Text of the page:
Released: From October 23th, 2014 to March 12th, 2015 on the American channel CW
Seen in: Original version with French subtitles
My review: Created by Jason Rothenberg, based on the novel written by Kass Morgan, "The 100" is the big surprise of the CW. In a first season of quality, it showed us that, under an appearence of a series for teenagers with its top model actors and love stories, actually an intriguing and complex series is hidden: we also see darkness, bold and sudden deaths of characters, which bring serious to "The 100" and allow it to broaden its appeal to a more mature audience. After an excellent season finale, we were looking forward to the beginning of the second season.
A short while after the beginning,it greatly delighted us: since the second episode, "The 100" endowed itself with excellent credits sticking perfectly to the series. Indeed, through the eyes of a satellite, or at least a machine, we discover the hostile environment which our heroes must survive in. Given the density of the forests and the vastness of the landscape, it is clear that the survivors have explored only a small part of the territory they landed on. Rhythmed and scary, these newly created credits also manage to touch us with a resonant female voice, which is a faded but extended version of the one opening the credits of the police series "Cold Case" (http://www.youtube.com/watch ? v = oaKmtbBoIvg).
With this second season, "The 100" is clearly up a notch. The stakes, whose importance continues to grow, involve decisions increasingly hard to take. The main characters have to face moral dilemmas that could change them forever. According to the way they face these dilemmas, our feelings towards them vary, sometimes from affection to disgust, but also from hatred to admiration. More than in the first season, which now seems bland in comparison, the characters really have evolved. They all followed different paths, which were sometimes logical, sometimes surprising, but always highly satisfying. These strong advances allow multiple characters to be in the foreground, and give greater scope to those already there. All these developments lead us to a scheme in which women clearly dominate. Clarke (Eliza Taylor), Octavia (Marie Avgeropoulos), Raven (Lindsey Morgan), Abby (Paige Turco), Lexa (Alycia Debnam Carey): all of them are fighters who do not have cold feet. It was noticed by so many viewers that they even called the series "feminist", as if it was pejorative. On the contrary, this construction of female superiority is a very good thing and the fact that some people are offended by women occupying important places with high responsibilities proves that work still has to be done.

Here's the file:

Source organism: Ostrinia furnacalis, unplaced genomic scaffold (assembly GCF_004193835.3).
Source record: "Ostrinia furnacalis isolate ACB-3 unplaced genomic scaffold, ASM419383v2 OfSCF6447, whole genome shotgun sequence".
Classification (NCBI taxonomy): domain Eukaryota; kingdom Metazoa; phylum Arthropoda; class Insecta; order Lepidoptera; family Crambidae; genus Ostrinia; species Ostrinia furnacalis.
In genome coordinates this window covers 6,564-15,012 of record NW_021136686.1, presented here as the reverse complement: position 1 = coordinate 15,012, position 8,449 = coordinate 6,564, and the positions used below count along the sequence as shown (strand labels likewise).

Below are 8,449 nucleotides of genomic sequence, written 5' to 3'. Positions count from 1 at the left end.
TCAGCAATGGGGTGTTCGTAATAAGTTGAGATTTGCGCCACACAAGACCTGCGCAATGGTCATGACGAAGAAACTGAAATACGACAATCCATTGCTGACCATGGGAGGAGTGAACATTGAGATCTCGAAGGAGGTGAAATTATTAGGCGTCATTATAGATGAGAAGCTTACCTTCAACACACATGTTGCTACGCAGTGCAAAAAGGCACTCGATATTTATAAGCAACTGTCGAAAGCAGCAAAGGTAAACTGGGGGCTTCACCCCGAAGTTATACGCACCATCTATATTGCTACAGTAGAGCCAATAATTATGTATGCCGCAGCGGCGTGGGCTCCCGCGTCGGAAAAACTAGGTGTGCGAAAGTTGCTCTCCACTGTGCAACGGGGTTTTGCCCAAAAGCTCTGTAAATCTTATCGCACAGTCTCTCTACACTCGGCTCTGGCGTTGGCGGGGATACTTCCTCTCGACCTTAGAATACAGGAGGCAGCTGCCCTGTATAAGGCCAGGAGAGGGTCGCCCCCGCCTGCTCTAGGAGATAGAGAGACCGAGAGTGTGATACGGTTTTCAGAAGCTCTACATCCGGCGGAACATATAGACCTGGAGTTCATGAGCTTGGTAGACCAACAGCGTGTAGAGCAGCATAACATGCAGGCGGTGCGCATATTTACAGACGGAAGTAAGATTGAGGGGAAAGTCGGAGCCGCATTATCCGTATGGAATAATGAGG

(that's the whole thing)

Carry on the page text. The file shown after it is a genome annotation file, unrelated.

The second season of "The 100" has given us its share of action, excitement and surprises. Choosing to present a season consisting of 16 episodes leaves no room for filler episodes, a sad process which is becoming the specialty of "The Walking Dead". However, we would have liked "The 100" to be inspired by "The Walking Dead" for the characters' survival. Indeed, this aspect is overshadowed. We know where the camp of the survivors is, but how do they eat? And, above all, how do they manage to live in a forest filled with hostile creatures? It is necessary to deal with this issue because it goes hand in hand with the environment, and it is essential if this series wants to keep attracting an adult audience.
In addition, it is necessary that the writers add more substantial work to their willingness. For example, the gorilla in the forest was a good idea but, when it is so badly done visually, it turns into a joke... We can also talk about the relationship between Clarke and Lexa: it starts with a good intention - representing minorities on television - but it comes too fast. It would have been much more realistic if Lexa's feelings had been shown before, instead of being concentrated in one episode concluded by a kiss. This slapdash work feeling prevents us from feeling affection to their relationship. Apart from this snag, twists are credible and intrigues are captivating. The best episode of the season is probably the eighth one, followed closely by the fifteenth one. But then you say: what do you think of the finale?
The final episode of the second season of "The 100" was disappointing. On the one hand, it was of much lower intensity than the previous episode, while the role of a finale is to finish the season in apotheosis. The promised war finally resulted in a technique certainly original but poor in suspense. On the other hand, the outcomes for the group and for Murphy (Richard Harmon) are interesting. However, the last scene is too cranky. It leaves us in a dubious state and fails to create that unbearable need to answer that leaves us wanting to see more. So far, the writers of "The 100" gave the impression to know where they were taking us, hopefully they will not be lost on their way.
My rating: 17/20